PhD Thesis Defense
Title: Time-frequency Methods for Vibration
Estimation Using Synthetic Aperture
By: Mr. Qi Wang
Advisor: Dr. Majeed Hayat
Date: Aug 20th 2012, 11:00 AM
Location: ECE, Room 118
Vibration signatures associated with various structures bear vital information about these structures; therefore, it is key to have the capability of estimating the vibration signatures. A lack of physical access to these structures typically makes the problem of detecting such activities challenging by current means. Synthetic aperture radar (SAR) has already been proven as a highly effective remote-imaging technique. Moreover, it is inherently capable of sensing Doppler shifts in the electromagnetic returns from objects, thereby allowing us to detect vibrations.
The target vibration can be estimated through successive chirp-rate estimations using the discrete fractional Fourier transform (DFrFT), which is inherently geared toward chirp-rate estimation. In this dissertation, two DFrFT-based methods, termed the range method and the cross-range method, are developed for SAR-based vibration estimation. The range method is capable of estimating vibrations with large and rapid changes in velocity. The cross-range method is capable of estimating realistic low-level vibrations (e.g., 1 mm, 5 Hz). The capability of the cross-range method is verified by experiments using the Lynx SAR system.
Clutter signal prevents the cross-range method to yield reliable results. A subspace method has been incorporated into the cross-range method to enhance its performance in clutter. Simulations and experiments have shown that the cross-range method now yields reliable results for signal-to-clutter ratios (SCRs) > 8 dB.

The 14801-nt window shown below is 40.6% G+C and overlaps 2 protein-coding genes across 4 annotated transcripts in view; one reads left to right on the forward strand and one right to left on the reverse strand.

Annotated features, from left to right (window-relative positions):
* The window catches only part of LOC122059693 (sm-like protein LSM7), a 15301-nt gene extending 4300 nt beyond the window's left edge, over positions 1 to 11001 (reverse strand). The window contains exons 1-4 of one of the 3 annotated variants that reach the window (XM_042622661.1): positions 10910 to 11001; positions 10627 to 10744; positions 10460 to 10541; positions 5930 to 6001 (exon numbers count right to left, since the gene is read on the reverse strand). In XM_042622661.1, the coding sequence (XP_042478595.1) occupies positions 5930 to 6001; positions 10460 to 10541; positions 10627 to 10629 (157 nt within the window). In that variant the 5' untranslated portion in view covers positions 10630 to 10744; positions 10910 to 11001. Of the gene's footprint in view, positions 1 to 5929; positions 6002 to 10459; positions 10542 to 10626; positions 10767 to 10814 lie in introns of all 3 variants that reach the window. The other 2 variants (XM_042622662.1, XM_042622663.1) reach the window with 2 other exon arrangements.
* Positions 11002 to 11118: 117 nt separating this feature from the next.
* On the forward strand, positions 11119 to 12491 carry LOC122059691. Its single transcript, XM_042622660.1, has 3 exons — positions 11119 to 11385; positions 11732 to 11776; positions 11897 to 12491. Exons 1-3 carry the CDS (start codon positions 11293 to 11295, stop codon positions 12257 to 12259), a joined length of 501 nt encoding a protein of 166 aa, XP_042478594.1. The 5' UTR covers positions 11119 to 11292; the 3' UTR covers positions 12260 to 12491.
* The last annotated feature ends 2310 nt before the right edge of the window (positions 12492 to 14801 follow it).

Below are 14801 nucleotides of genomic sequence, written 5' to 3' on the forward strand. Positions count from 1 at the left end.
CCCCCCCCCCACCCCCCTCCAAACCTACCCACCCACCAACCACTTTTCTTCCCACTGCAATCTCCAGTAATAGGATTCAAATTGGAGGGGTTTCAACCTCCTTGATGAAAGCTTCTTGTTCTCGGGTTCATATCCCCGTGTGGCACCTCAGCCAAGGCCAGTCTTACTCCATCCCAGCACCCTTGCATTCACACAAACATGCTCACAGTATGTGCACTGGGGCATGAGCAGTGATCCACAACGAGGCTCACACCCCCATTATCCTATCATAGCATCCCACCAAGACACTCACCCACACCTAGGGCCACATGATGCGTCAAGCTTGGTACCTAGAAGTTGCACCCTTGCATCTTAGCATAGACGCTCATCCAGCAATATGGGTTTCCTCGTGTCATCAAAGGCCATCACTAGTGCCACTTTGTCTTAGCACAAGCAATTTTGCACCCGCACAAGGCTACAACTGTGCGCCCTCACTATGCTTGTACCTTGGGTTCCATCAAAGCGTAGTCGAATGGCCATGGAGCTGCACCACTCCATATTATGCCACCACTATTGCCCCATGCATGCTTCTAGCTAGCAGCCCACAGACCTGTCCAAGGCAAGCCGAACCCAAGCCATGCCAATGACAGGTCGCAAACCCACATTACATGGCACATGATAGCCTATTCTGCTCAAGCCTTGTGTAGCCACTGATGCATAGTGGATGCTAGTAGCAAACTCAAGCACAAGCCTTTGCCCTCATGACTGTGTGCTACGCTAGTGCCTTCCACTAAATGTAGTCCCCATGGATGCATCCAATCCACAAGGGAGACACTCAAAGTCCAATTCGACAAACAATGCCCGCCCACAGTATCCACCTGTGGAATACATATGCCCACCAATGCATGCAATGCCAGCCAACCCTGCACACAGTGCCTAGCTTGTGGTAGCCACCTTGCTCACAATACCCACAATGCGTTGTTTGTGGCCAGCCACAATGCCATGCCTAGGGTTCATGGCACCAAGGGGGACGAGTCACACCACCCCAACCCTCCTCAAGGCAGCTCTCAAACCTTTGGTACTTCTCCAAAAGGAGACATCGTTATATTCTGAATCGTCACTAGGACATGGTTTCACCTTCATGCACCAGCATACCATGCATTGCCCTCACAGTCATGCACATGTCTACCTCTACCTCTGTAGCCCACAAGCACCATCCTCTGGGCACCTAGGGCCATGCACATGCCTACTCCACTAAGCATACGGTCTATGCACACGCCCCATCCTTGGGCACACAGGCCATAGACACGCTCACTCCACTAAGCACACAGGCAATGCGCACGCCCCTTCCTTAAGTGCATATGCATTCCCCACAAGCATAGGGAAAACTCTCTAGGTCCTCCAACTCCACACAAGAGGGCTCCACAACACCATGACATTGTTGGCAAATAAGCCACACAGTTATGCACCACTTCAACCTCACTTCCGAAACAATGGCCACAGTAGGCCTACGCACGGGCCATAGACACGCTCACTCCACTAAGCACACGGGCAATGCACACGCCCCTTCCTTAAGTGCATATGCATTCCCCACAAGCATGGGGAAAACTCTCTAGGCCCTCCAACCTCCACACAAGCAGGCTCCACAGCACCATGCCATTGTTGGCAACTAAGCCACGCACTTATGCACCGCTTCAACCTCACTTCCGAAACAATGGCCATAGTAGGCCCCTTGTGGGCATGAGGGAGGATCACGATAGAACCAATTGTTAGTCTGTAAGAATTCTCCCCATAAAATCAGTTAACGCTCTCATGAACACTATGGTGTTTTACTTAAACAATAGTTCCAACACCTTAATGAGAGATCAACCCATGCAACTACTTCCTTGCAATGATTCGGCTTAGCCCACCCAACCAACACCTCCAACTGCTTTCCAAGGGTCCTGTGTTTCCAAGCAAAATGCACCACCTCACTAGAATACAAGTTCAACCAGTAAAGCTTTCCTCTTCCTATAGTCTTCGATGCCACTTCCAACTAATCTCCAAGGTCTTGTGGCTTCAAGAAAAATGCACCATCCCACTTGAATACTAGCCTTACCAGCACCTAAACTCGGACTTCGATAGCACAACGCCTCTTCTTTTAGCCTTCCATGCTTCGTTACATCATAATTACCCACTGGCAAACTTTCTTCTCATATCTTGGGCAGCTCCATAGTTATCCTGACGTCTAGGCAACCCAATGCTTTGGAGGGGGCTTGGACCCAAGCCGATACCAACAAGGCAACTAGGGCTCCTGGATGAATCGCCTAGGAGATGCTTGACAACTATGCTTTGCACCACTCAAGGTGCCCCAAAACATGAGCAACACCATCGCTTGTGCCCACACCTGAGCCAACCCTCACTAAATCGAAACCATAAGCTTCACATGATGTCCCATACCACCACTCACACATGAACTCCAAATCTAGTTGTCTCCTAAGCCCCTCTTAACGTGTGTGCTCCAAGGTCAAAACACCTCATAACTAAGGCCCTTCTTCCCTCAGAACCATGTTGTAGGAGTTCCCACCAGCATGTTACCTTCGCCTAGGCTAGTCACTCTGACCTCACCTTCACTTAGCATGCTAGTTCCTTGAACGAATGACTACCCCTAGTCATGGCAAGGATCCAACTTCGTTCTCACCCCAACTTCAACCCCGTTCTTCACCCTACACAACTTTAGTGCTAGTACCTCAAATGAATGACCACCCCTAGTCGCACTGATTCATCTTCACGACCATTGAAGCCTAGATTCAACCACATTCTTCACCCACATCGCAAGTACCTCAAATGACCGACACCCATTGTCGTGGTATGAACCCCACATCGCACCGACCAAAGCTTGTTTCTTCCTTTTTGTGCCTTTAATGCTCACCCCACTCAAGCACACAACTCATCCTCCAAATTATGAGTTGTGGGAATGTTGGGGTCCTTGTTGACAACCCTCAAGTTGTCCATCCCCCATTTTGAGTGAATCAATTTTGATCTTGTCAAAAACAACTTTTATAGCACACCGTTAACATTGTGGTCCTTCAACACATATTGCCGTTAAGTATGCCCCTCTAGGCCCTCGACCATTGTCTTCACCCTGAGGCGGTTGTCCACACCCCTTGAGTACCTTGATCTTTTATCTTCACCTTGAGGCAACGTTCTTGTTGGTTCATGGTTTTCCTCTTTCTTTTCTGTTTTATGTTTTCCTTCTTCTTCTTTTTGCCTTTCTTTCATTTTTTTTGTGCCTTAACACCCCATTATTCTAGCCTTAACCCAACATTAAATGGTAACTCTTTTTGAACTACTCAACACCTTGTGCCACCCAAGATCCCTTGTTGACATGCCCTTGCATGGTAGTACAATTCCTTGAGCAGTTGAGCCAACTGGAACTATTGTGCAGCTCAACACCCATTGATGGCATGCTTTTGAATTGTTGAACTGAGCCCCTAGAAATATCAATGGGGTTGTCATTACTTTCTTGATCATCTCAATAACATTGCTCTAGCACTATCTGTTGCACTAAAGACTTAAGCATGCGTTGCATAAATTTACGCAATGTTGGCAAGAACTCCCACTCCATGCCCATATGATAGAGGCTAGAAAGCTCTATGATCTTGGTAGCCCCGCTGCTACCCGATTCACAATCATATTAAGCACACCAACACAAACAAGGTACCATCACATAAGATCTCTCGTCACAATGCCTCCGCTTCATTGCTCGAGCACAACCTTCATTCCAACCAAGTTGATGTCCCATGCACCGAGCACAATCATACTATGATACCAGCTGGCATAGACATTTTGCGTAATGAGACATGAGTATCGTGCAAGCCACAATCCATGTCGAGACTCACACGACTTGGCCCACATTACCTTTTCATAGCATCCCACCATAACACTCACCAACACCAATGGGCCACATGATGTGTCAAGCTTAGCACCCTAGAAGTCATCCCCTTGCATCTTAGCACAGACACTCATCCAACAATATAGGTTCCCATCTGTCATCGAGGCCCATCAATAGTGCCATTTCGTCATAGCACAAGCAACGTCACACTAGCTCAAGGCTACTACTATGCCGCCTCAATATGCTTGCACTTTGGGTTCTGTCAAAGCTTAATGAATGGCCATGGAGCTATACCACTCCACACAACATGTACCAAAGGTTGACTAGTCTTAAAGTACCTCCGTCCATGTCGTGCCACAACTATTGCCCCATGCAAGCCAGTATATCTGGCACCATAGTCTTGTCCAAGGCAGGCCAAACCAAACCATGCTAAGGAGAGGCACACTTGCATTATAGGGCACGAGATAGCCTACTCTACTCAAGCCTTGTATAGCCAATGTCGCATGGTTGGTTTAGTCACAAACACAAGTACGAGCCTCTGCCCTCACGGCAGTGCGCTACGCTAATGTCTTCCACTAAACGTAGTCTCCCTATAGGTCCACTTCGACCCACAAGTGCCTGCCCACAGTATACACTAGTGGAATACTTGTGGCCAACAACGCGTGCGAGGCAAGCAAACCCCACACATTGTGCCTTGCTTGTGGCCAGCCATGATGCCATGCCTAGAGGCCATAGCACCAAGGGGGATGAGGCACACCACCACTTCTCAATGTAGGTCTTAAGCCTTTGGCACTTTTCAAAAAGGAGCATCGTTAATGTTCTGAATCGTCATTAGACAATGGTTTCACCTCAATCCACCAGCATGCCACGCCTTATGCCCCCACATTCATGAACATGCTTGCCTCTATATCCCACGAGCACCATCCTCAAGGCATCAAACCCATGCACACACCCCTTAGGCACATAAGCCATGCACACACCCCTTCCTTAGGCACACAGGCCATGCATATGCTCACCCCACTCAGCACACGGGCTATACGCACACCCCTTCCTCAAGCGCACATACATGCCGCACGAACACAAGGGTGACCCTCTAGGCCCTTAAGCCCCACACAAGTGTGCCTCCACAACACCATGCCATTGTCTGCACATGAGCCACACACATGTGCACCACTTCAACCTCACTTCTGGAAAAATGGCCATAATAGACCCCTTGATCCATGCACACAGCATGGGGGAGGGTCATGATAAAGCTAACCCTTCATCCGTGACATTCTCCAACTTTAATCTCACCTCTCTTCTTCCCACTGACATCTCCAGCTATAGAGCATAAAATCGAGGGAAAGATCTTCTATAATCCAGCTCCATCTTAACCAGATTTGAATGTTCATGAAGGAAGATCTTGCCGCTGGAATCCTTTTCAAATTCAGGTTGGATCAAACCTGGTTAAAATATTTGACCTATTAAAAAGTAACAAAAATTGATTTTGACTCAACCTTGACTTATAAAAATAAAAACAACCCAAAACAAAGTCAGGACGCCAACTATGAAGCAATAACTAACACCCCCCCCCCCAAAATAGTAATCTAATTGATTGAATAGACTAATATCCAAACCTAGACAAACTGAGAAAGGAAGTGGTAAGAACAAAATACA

In strong clutter, i.e., SCR = 3 dB or lower, the clutter signal can be removed entirely by taking the difference of the two signals collects by a dual-beam SAR system. Three methods, termed the magnitude method, the extended Kalman filter (EKF) method, and the maximum-likelihood estimation (MLE) method, are proposed to estimate the vibration using the dual-beam SAR system. The magnitude method is simple and capable of estimating the frequency of single-component vibrations. The EKF method is capable of tracking the instantaneous velocities and displacements of all types of vibrations. By parameterizing the vibration displacement, the MLE method is capable of estimating the vibration parameters. The performance of the three methods is studied by means of simulation. The mean-square-error of the MLE method is compared to the Cramer-Rao lower bound.
Finally, in SAR images, target vibrations introduce localized artifacts that prevent SAR to form focused images of the vibrating object. By exploiting the vibration estimation results developed in this dissertation, a method based on phase demodulation has been developed to reduce the artifacts. The capability of this method is verified by experiments using the Lynx SAR system.
The vibration-estimation methods considered in this dissertation extract the vibrational information from the SAR and dual-beam SAR data without hardware modifications to the current radar systems. It therefore adds a new capability to existing SAR systems. Moreover, the research provides guidelines for future radar systems to make them more specialized in detecting vibrations and identifying objects of interest.